A polyamine useful in the present invention has at least two, and preferably a plurality of, nitrogen atoms per molecule. The polyamine typically has a weight average molecular weight (Mw) of about 5,000 to about 1,000,000, such as about 20,000 to about 300,000. To achieve the full advantage of the present invention, the polyamine has an Mw of about 100,000 to about 300,000.
  • [0112]
    In general, useful polyamine polymers have primary amine groups, secondary amine groups, tertiary amine groups, quaternary ammonium groups, or mixtures thereof. Examples of polyamines include, but are not limited to, a polyvinylamine, a polyallylamine, a polyethyleneimine, a polyalkyleneamine, a polyazetidine, a polyvinylguanidine, a poly(DADMAC) (i.e., a poly(diallyl dimethyl ammonium chloride), a cationic polyacrylamide, a polyamine functionalized polyacrylate, and mixtures thereof.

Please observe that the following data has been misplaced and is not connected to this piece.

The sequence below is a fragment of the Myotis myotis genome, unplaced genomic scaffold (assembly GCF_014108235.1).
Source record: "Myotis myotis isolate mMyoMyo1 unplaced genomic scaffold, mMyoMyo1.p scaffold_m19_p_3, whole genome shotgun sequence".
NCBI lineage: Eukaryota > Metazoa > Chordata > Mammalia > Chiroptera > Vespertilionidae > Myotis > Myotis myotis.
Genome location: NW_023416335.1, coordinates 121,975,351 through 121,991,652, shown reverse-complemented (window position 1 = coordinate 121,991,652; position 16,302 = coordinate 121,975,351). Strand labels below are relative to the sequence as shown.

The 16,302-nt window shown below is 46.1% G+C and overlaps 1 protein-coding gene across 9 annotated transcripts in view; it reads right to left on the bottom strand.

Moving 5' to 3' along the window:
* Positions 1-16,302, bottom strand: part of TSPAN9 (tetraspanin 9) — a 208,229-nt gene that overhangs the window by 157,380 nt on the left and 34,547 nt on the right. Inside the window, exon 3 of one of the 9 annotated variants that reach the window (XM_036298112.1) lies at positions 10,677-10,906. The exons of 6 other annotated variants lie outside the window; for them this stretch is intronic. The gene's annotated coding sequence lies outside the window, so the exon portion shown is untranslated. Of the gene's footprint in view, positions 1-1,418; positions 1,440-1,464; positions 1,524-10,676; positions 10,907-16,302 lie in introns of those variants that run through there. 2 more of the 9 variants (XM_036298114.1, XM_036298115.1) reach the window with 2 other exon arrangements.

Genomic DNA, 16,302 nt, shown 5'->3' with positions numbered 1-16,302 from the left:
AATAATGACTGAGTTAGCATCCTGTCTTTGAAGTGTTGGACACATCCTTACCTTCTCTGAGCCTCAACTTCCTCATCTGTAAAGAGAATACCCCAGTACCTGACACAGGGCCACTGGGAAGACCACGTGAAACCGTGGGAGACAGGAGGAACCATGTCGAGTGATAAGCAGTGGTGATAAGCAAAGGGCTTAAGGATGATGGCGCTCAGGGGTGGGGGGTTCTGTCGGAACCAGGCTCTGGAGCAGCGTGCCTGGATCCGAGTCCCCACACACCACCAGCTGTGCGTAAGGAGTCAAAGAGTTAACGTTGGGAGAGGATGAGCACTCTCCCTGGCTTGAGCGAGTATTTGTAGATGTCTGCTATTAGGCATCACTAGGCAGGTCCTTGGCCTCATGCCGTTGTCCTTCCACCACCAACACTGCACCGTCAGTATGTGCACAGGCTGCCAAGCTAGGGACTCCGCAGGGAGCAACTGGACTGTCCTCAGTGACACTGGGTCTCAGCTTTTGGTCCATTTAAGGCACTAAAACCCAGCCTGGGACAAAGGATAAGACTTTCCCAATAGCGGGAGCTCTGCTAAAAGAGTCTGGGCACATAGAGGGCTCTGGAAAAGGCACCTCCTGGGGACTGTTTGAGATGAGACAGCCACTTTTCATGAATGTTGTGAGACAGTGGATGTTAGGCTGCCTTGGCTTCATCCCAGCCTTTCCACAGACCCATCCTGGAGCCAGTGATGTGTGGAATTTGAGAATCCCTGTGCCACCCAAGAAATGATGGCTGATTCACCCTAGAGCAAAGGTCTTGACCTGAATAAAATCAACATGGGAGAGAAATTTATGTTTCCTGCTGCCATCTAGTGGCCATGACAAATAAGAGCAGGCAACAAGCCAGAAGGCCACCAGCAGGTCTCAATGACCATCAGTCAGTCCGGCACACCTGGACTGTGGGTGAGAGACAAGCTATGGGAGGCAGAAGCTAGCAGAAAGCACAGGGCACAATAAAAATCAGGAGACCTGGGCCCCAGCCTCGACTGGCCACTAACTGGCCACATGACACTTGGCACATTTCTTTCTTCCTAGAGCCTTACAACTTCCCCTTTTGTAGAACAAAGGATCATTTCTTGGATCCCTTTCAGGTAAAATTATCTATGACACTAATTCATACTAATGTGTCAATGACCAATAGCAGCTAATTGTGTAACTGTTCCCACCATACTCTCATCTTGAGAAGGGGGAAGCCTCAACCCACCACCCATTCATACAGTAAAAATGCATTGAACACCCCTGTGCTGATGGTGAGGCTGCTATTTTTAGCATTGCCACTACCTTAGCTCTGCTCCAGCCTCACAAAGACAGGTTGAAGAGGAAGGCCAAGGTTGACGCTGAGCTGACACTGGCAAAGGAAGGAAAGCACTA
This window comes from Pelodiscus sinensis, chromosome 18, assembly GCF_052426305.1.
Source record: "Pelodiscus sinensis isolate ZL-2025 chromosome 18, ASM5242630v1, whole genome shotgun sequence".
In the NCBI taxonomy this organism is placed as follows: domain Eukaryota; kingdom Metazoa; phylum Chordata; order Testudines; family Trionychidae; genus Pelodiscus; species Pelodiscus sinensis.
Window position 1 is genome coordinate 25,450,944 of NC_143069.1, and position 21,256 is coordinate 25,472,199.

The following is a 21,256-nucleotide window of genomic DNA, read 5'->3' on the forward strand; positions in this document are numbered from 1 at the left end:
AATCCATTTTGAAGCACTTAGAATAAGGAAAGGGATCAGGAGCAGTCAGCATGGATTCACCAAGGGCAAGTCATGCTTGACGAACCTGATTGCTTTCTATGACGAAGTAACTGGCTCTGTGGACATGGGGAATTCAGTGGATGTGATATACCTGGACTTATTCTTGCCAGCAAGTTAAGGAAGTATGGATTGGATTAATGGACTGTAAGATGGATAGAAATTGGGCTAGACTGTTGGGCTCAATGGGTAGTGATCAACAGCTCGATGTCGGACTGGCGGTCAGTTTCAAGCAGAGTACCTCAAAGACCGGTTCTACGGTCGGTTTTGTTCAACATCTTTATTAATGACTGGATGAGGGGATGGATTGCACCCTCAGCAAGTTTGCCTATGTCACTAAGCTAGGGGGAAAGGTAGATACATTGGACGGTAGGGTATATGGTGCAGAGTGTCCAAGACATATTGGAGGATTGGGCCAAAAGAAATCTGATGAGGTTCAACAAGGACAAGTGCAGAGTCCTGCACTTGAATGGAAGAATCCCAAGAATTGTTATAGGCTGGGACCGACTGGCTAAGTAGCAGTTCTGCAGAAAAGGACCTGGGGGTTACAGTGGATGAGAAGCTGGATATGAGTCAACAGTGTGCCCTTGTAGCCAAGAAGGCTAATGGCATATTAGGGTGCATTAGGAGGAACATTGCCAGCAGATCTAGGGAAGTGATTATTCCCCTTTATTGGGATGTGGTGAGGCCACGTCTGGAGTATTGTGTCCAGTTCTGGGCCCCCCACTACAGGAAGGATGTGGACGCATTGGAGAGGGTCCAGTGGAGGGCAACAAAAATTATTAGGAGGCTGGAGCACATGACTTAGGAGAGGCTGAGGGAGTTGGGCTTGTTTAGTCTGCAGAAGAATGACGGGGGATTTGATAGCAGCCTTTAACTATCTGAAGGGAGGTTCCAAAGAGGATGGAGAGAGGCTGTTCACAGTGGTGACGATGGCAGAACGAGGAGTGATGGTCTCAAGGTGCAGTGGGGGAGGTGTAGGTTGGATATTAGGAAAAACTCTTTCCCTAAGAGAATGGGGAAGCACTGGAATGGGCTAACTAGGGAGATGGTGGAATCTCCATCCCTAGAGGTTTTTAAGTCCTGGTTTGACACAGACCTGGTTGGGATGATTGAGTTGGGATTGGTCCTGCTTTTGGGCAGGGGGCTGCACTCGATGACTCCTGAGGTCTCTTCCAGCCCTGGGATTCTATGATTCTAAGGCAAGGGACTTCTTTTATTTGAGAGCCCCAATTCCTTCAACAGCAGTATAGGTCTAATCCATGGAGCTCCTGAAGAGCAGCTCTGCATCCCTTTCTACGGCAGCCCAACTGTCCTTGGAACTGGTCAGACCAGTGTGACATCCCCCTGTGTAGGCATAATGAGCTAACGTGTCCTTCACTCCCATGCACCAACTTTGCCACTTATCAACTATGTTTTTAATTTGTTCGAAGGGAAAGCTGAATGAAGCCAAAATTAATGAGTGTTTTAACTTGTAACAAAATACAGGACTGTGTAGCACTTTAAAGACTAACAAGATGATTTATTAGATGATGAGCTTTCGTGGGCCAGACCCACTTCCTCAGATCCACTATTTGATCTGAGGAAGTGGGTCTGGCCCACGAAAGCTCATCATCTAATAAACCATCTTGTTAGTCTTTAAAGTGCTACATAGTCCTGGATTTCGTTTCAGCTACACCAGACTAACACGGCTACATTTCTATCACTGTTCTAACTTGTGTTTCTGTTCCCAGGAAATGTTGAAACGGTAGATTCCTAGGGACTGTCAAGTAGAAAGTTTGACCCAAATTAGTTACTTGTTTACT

• [0113]
    Homopolymers and copolymers of vinylamine also can be used, such as copolymers of vinylformamide and comonomers for example, which are converted to vinylamine copolymers. The comonomers can be any monomer capable of copolymerizing with vinylformamide. Nonlimiting examples of such monomers include, but are not limited to, acrylamide, methacrylamide, methacrylonitrile, vinylacetate, vinylpropionate, styrene, ethylene, propylene, N-vinylpyrrolidone, N-vinylcaprolactam, N-vinylimidazole, monomers containing a sulfonate or phosphonate group, vinylglycol, acrylamido(methacrylamido)alkylene trialkyl ammonium salt, diallyl dialkylammonium salt, C1-4alkyl vinyl ethers such as methyl vinyl ether, ethyl vinyl ether, isopropyl vinyl ether, n-propyl vinyl ether, t-butyl vinyl ether, N-substituted alkyl (meth)acrylamides substituted by a C1-4alkyl group as, for example, N-methylacrylamide, N-isopropylacrylamide, and N,N-dimethylacrylamide, C1-20alkyl(meth)acrylic acid esters such as methyl methacrylate, ethyl methacrylate, propyl acrylate, butyl acrylate, hydroxyethyl acrylate, hydroxyethyl methacrylate, hydroxypropyl acrylate, hydroxypropyl methacrylate, hydroxybutyl acrylate, hydroxybutyl methacrylate, 2-methylbutyl acrylate, 3-methylbutyl acrylate, 3-pentyl acrylate, neopentyl acrylate, 2-methylpentyl acrylate, hexyl acrylate, cyclohexyl acrylate, 2-ethylhexyl acrylate, phenyl acrylate, heptyl acrylate, benzyl acrylate, tolyl acrylate, octyl acrylate, 2-octyl acrylate, nonyl acrylate, and octyl methacrylate.